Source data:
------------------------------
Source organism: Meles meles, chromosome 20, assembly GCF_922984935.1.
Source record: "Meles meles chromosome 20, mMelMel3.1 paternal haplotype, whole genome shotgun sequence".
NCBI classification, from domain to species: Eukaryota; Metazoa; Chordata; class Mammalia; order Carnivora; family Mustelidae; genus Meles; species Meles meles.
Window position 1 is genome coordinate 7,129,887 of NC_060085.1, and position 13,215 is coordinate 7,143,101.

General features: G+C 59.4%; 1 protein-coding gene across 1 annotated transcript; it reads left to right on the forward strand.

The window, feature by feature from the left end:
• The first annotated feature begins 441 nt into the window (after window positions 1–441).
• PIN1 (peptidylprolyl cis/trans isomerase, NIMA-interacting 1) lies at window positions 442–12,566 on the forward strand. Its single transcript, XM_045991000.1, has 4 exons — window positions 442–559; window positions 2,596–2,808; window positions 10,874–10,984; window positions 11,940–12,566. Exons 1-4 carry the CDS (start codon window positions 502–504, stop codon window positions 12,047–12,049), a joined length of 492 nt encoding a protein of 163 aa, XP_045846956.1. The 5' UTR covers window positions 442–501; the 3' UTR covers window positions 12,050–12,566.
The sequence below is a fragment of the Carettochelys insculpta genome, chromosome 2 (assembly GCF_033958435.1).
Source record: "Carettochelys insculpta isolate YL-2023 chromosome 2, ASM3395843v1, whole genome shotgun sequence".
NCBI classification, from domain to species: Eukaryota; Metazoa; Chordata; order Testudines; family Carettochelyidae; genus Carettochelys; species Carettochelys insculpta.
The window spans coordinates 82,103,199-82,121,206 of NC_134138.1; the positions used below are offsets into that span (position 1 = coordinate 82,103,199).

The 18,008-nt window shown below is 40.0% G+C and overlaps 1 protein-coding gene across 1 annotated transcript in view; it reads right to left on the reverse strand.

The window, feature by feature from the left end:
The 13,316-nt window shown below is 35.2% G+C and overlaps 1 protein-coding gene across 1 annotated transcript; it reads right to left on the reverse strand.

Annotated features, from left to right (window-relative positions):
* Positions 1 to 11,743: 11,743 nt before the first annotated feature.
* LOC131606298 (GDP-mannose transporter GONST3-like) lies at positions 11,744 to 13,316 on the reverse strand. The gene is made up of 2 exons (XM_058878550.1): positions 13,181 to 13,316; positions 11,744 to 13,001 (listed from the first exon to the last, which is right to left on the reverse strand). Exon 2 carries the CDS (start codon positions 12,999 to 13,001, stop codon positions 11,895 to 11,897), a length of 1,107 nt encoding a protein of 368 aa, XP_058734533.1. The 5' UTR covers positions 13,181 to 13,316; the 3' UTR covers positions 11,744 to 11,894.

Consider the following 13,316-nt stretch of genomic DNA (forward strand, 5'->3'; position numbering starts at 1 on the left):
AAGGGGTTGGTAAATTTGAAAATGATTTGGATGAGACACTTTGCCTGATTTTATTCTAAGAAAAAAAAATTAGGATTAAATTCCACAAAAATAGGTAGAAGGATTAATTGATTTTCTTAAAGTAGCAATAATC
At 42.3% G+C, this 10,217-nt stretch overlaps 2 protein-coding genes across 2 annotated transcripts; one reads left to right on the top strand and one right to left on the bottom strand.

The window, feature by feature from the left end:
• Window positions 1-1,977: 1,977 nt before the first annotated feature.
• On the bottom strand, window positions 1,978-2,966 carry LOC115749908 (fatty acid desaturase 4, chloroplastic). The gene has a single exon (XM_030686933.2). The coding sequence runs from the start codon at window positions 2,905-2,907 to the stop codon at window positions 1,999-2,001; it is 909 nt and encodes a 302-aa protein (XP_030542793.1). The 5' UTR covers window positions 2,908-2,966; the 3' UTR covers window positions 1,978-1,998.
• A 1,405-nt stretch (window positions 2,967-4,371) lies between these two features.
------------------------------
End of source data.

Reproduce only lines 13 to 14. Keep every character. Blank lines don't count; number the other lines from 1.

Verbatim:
The 18,008-nt window shown below is 40.0% G+C and overlaps 1 protein-coding gene across 1 annotated transcript in view; it reads right to left on the reverse strand.

The window, feature by feature from the left end: